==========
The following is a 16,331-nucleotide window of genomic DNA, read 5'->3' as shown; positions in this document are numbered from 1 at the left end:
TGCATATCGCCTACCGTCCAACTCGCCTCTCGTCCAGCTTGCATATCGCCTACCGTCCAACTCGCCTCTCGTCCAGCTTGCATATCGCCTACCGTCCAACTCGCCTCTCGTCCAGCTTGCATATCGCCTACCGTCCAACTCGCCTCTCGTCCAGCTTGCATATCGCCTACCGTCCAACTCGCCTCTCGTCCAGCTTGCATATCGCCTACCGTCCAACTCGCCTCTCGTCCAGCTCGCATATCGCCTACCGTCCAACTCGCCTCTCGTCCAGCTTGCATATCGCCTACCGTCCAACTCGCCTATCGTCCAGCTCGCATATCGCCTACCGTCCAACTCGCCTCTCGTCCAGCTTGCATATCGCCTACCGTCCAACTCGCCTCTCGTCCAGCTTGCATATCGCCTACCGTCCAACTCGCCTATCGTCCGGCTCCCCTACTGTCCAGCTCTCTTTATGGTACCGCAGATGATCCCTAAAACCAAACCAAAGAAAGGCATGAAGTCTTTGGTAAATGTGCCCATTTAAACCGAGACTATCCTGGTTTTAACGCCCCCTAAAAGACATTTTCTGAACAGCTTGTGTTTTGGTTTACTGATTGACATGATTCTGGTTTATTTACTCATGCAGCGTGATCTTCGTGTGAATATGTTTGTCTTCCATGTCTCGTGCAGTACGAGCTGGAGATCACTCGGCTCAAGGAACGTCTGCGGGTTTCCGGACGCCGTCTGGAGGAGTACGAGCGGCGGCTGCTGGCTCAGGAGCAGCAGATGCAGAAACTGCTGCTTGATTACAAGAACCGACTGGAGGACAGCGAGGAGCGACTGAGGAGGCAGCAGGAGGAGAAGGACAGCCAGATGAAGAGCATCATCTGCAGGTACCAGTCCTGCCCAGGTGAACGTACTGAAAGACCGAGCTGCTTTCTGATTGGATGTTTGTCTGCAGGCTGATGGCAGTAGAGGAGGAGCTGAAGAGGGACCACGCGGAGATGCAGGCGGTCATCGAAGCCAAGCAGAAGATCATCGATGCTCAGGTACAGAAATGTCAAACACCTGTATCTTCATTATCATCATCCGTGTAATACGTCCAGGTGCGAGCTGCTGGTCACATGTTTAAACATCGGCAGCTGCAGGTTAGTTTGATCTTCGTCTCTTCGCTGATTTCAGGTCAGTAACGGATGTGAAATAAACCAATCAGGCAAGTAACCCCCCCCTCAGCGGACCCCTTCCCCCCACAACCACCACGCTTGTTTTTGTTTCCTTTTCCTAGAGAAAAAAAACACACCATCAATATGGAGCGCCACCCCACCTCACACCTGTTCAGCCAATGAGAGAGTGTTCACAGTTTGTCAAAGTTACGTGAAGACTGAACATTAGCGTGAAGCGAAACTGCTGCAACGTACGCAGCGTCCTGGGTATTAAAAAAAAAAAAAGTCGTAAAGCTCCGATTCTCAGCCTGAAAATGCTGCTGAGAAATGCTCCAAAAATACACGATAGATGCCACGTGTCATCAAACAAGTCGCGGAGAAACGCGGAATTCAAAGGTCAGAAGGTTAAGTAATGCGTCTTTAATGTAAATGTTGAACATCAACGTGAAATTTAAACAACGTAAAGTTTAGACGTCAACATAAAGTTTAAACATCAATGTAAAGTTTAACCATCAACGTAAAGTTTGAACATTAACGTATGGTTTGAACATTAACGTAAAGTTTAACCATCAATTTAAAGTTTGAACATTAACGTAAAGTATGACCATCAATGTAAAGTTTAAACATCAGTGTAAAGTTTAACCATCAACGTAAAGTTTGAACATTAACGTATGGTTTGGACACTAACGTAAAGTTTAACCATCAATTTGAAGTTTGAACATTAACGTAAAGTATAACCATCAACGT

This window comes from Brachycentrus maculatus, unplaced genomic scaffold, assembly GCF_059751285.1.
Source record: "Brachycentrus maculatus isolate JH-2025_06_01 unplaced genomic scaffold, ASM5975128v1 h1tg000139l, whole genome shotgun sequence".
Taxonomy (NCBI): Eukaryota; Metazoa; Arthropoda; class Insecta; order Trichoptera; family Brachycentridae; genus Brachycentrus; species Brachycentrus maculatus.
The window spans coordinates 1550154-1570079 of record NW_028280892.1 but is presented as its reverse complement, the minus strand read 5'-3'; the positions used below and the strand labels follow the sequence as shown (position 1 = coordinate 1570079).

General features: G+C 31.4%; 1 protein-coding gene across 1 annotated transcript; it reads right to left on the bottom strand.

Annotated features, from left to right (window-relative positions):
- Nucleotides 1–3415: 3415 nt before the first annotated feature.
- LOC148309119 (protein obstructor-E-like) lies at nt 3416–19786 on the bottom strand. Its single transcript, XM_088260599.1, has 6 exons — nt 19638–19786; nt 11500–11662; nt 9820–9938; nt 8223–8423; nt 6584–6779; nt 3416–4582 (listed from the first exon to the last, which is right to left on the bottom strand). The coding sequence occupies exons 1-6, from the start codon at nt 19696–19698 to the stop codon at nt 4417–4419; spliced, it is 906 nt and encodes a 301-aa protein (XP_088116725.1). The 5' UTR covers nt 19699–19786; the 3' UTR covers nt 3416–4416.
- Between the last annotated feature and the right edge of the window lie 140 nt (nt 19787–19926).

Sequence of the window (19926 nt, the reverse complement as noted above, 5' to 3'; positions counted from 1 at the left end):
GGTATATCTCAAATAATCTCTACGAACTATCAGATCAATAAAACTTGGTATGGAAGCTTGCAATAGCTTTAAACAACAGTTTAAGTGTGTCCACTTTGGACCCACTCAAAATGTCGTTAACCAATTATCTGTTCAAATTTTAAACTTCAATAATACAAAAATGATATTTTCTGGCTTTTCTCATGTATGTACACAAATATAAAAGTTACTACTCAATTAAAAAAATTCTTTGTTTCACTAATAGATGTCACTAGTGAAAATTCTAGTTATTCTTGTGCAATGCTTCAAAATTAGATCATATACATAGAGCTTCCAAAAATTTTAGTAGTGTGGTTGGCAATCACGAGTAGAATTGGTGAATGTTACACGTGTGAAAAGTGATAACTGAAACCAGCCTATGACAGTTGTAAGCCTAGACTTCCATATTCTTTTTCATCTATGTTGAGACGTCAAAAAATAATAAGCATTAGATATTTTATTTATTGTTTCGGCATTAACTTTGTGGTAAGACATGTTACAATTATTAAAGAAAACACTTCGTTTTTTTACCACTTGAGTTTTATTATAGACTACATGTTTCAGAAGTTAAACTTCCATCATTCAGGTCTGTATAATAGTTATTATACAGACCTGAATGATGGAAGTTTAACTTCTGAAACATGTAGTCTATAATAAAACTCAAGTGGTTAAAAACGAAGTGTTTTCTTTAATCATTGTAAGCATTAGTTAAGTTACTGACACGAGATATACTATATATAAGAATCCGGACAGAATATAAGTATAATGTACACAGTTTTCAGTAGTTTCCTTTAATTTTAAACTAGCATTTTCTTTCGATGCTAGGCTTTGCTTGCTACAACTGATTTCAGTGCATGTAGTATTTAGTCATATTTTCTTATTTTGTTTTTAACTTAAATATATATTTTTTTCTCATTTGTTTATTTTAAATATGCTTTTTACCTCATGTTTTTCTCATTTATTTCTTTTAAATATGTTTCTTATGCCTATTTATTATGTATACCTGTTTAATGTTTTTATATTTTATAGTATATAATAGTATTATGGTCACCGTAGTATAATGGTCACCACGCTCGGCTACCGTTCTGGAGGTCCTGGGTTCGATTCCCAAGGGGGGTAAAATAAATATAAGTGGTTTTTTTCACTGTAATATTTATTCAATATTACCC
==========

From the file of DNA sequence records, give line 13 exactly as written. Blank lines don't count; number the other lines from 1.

GGTATATCTCAAATAATCTCTACGAACTATCAGATCAATAAAACTTGGTATGGAAGCTTGCAATAGCTTTAAACAACAGTTTAAGTGTGTCCACTTTGGACCCACTCAAAATGTCGTTAACCAATTATCTGTTCAAATTTTAAACTTCAATAATACAAAAATGATATTTTCTGGCTTTTCTCATGTATGTACACAAATATAAAAGTTACTACTCAATTAAAAAAATTCTTTGTTTCACTAATAGATGTCACTAGTGAAAATTCTAGTTATTCTTGTGCAATGCTTCAAAATTAGATCATATACATAGAGCTTCCAAAAATTTTAGTAGTGTGGTTGGCAATCACGAGTAGAATTGGTGAATGTTACACGTGTGAAAAGTGATAACTGAAACCAGCCTATGACAGTTGTAAGCCTAGACTTCCATATTCTTTTTCATCTATGTTGAGACGTCAAAAAATAATAAGCATTAGATATTTTATTTATTGTTTCGGCATTAACTTTGTGGTAAGACATGTTACAATTATTAAAGAAAACACTTCGTTTTTTTACCACTTGAGTTTTATTATAGACTACATGTTTCAGAAGTTAAACTTCCATCATTCAGGTCTGTATAATAGTTATTATACAGACCTGAATGATGGAAGTTTAACTTCTGAAACATGTAGTCTATAATAAAACTCAAGTGGTTAAAAACGAAGTGTTTTCTTTAATCATTGTAAGCATTAGTTAAGTTACTGACACGAGATATACTATATATAAGAATCCGGACAGAATATAAGTATAATGTACACAGTTTTCAGTAGTTTCCTTTAATTTTAAACTAGCATTTTCTTTCGATGCTAGGCTTTGCTTGCTACAACTGATTTCAGTGCATGTAGTATTTAGTCATATTTTCTTATTTTGTTTTTAACTTAAATATATATTTTTTTCTCATTTGTTTATTTTAAATATGCTTTTTACCTCATGTTTTTCTCATTTATTTCTTTTAAATATGTTTCTTATGCCTATTTATTATGTATACCTGTTTAATGTTTTTATATTTTATAGTATATAATAGTATTATGGTCACCGTAGTATAATGGTCACCACGCTCGGCTACCGTTCTGGAGGTCCTGGGTTCGATTCCCAAGGGGGGTAAAATAAATATAAGTGGTTTTTTTCACTGTAATATTTATTCAATATTACCC